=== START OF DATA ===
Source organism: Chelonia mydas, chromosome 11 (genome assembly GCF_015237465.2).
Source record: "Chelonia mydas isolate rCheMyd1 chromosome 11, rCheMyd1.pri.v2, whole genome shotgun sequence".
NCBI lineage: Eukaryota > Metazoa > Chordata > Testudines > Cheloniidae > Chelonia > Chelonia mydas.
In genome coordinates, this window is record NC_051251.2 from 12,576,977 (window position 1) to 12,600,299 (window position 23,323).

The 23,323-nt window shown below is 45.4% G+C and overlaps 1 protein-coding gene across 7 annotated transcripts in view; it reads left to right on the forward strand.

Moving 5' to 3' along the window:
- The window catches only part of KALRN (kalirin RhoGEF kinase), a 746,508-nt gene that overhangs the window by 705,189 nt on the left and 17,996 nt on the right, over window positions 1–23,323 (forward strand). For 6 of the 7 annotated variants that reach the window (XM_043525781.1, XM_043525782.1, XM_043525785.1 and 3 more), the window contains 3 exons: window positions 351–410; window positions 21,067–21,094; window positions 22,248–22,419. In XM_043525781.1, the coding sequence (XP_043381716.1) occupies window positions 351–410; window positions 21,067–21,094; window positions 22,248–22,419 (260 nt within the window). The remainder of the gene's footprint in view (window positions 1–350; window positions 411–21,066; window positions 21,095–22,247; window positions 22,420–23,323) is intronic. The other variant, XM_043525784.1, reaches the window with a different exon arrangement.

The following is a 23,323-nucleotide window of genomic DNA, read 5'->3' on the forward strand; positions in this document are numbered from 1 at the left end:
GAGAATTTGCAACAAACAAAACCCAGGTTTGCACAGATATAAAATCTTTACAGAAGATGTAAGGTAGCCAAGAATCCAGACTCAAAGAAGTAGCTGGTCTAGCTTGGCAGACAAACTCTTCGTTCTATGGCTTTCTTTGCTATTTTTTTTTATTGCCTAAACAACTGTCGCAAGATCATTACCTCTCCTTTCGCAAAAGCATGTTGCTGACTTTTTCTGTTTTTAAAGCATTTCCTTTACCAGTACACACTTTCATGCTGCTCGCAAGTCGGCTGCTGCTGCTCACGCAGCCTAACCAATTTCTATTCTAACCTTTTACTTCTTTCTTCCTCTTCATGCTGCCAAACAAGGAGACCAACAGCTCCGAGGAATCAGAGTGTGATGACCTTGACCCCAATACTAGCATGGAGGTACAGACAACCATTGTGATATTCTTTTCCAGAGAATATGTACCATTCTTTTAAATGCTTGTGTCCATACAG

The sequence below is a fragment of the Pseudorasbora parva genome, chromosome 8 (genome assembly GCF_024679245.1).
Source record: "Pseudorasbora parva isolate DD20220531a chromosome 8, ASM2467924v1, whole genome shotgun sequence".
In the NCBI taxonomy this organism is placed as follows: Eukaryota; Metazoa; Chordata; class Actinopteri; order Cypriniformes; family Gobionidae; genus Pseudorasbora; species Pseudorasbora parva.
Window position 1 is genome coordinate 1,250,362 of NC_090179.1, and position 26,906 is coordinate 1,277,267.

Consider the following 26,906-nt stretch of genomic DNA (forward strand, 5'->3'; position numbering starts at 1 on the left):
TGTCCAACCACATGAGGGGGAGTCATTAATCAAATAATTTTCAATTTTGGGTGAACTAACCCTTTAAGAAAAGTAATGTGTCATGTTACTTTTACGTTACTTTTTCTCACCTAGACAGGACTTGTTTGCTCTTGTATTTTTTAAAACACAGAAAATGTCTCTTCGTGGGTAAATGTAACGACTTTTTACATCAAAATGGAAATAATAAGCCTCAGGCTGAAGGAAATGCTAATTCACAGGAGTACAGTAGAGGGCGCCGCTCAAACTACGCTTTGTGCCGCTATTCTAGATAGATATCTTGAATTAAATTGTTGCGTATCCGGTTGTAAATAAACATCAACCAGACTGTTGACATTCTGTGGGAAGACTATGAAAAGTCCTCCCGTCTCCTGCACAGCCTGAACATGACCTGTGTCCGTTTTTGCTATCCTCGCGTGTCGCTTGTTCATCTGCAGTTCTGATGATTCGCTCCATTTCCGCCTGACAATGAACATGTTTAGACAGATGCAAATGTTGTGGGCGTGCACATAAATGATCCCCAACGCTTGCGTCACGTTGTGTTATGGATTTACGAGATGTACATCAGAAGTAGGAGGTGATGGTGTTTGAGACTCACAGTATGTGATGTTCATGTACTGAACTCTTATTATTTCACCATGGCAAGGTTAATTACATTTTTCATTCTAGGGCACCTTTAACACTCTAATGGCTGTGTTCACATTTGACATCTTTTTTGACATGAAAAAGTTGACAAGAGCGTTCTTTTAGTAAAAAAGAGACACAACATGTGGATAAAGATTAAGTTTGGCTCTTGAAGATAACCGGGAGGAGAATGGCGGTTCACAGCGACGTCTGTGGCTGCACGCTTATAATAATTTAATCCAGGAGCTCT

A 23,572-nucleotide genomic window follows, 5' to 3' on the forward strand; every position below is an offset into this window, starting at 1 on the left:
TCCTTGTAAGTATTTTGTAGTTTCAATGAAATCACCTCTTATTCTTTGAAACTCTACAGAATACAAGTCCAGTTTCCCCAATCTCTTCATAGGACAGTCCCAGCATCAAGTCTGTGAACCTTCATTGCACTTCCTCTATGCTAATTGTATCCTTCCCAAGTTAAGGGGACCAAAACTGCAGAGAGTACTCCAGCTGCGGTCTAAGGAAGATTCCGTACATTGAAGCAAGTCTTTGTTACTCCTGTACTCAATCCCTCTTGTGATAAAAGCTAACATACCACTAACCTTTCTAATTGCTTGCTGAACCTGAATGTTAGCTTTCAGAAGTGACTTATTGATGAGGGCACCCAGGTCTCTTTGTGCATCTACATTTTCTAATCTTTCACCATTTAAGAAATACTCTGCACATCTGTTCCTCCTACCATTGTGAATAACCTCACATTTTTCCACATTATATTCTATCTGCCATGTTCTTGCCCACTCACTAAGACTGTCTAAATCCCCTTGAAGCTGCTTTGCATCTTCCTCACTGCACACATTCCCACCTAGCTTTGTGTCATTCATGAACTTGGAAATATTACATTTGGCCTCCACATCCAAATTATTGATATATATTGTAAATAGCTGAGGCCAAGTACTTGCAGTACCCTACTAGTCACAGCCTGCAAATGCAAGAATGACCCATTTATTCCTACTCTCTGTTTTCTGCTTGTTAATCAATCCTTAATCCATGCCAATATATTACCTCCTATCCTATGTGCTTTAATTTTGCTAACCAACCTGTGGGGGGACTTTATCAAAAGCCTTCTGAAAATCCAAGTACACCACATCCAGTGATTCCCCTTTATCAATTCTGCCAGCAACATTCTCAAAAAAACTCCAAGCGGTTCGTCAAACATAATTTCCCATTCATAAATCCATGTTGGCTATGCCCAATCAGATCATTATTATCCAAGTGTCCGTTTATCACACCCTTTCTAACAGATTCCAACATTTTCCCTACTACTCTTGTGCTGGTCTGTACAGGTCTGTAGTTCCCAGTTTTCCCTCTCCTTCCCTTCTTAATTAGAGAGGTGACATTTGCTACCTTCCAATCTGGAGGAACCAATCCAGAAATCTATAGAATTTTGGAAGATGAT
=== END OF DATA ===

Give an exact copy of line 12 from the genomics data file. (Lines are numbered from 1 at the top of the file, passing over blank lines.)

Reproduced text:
In the NCBI taxonomy this organism is placed as follows: Eukaryota; Metazoa; Chordata; class Actinopteri; order Cypriniformes; family Gobionidae; genus Pseudorasbora; species Pseudorasbora parva.